Known biblically as the home of the church that received the fifth of letters to the seven churches in Revelation, Sardis was the capital of the Lydian empire and one of the greatest cities of the ancient world.
Temple of Artemis
Artemis, known as Diana by the Romans, was the daughter of Zeus and twin of Apollo. She was the goddess of the hunt, the moon, and fertility.
Sardis Lower City
“And unto the angel of the church in Sardis write . . . I know thy works, that thou hast a name that thou livest, and art dead. Be watchful, and strengthen the things which remain, that are ready to die: for I have not found thy works perfect before God. Remember therefore how thou hast received and heard, and hold fast, and repent. If . . . thou shalt not watch, I will come on thee as a thief” (Rev 3:1-3).
A large complex built in center of the lower city in the 2nd century AD included a gymnasium and a bathhouse.
The complex was over five acres in size and its western part was characterized by large vaulted halls for bathing. The eastern part was a palaestra, a large open courtyard for exercise.
The synagogue of Sardis is notable for its size and location. In size it is one of the largest ancient synagogues excavated. In location it is found in the center of the urban center, instead of on the periphery as synagogues typically were. This attests to the strength and wealth of the Jewish community in the city. This synagogue came into use in the 3rd century AD.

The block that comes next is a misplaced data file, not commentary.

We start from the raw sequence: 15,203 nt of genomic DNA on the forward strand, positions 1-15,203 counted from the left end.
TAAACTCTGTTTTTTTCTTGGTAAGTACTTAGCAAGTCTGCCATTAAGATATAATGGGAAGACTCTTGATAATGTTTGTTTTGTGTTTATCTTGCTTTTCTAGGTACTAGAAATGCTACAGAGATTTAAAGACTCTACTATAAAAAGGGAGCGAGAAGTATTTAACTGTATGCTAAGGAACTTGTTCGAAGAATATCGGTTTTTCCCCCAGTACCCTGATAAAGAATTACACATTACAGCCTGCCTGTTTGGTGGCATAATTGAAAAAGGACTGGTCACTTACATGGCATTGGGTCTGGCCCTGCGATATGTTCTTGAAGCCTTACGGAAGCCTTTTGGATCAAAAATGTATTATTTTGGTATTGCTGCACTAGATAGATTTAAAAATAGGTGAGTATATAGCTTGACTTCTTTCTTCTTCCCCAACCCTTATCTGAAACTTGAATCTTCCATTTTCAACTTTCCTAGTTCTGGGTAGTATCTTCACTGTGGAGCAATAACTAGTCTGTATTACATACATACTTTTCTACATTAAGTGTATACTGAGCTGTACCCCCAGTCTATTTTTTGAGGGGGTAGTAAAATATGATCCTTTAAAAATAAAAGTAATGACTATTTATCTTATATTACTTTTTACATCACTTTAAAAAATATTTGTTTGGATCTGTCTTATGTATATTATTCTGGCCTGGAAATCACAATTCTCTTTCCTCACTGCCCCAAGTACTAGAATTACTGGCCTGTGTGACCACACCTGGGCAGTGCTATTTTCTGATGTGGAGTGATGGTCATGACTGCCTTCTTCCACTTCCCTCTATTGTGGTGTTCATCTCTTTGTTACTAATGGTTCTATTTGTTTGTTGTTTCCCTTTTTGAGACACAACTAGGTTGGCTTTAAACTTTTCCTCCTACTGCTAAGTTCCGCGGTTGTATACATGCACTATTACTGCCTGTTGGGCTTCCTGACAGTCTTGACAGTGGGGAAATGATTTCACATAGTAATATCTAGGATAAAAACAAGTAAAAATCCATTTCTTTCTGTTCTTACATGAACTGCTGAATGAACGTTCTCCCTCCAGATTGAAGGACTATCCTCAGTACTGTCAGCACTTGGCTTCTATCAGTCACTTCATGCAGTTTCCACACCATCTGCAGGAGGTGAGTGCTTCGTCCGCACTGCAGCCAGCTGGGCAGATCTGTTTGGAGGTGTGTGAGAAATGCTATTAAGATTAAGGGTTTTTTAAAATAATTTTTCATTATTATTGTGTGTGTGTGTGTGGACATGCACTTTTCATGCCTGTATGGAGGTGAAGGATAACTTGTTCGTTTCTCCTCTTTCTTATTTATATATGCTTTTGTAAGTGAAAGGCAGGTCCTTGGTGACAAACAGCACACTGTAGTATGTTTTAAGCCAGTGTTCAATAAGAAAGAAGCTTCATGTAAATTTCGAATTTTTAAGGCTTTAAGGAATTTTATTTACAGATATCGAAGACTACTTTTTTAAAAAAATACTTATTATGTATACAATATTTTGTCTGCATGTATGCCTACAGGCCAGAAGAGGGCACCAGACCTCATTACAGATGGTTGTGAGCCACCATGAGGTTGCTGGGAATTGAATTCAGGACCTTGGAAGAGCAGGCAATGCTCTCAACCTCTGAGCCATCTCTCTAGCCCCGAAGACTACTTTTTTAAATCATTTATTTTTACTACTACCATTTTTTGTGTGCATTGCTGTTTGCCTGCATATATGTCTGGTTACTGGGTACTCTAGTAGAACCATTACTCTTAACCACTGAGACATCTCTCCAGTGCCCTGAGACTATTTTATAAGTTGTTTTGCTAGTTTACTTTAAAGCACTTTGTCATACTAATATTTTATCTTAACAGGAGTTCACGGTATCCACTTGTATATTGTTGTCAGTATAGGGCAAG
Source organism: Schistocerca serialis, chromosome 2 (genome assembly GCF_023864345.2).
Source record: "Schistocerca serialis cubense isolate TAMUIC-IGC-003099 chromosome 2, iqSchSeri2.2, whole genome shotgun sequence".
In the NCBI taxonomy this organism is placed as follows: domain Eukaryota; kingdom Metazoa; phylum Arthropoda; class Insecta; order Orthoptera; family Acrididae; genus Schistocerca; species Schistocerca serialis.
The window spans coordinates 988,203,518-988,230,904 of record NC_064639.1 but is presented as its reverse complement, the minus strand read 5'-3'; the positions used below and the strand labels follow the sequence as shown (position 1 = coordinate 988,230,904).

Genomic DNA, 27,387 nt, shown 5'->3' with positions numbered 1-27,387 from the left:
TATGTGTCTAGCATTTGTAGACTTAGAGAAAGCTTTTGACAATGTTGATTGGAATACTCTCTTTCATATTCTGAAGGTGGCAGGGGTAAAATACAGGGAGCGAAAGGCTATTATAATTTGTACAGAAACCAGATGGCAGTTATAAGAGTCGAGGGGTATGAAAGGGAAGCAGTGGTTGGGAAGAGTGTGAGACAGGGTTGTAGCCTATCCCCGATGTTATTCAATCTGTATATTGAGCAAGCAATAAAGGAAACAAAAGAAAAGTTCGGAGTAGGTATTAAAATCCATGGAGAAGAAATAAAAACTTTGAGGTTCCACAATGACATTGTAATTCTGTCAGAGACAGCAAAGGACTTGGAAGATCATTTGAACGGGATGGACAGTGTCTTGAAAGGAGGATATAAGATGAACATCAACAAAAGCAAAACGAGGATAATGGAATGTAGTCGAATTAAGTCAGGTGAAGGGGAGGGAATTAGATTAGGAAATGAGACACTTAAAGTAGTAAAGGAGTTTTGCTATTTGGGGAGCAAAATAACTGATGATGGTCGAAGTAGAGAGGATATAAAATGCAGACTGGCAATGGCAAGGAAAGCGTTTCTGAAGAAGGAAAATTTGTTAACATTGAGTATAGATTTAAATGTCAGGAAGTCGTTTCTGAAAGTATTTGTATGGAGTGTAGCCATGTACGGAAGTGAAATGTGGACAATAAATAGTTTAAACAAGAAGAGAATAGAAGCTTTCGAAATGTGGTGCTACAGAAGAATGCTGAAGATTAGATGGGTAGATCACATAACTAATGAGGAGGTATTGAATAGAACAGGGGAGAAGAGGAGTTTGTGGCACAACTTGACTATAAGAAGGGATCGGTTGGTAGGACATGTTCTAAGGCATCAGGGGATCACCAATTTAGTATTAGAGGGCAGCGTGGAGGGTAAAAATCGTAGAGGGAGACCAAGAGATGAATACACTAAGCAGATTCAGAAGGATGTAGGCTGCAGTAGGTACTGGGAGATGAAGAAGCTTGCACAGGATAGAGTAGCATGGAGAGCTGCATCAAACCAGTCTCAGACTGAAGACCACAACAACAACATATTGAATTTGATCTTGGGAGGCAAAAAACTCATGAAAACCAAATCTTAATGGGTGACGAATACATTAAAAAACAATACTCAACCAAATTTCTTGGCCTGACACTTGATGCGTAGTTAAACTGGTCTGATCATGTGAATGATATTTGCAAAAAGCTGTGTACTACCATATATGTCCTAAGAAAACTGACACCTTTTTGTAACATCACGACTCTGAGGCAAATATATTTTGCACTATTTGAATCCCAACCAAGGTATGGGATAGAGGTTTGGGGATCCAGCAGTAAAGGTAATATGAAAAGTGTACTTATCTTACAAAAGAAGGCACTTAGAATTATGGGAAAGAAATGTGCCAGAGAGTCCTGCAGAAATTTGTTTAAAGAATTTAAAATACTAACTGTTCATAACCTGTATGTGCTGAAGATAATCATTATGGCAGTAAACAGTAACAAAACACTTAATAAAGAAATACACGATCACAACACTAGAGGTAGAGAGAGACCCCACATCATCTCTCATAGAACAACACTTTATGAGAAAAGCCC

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Sardes (Livius). This page walks through Sardis’s history, illustrating with pictures.
Sardis (The Met). The article on the site is interesting on its own, but the pictures of artifacts found at Sardis are of particular note.
Sardis (Focus Multimedia). Highlights interesting and important facts about the city in a brief, reader-friendly format.
The Archaeological Exploration of Sardis (SardisExpedition.org). This website belongs to the Harvard team excavating Sardis. It is abundant with information and photos.
Sardes (The Catholic Encyclopedia). Gives a brief, but rather technical history of the ancient city. Text only, no pictures.
Jewish Sardis (Turkey) (Turkey Travel Planner). Written by the author of the original Lonely Planet guide to Turkey, this site offers a practical look at Sardis, with an emphasis on Jewish roots.
Turkey and Seven Churches of Revelation Photo Album (ArcImaging, Rex Weissler). Photographs from a tour of Turkey highlight important archaeological features of the city. Scroll to “S” section or click on the appropriate photo tour at the top of the page.
King Croesus’ Gold (Cornell News). Reviews the book in which Cornell University archaeologist documents one famous find from the Sardis expedition.
Artists’ visions/versions of ancient Sardis (The Harvard Gazette). An article looking at this history of artistic reconstructions of Sardis.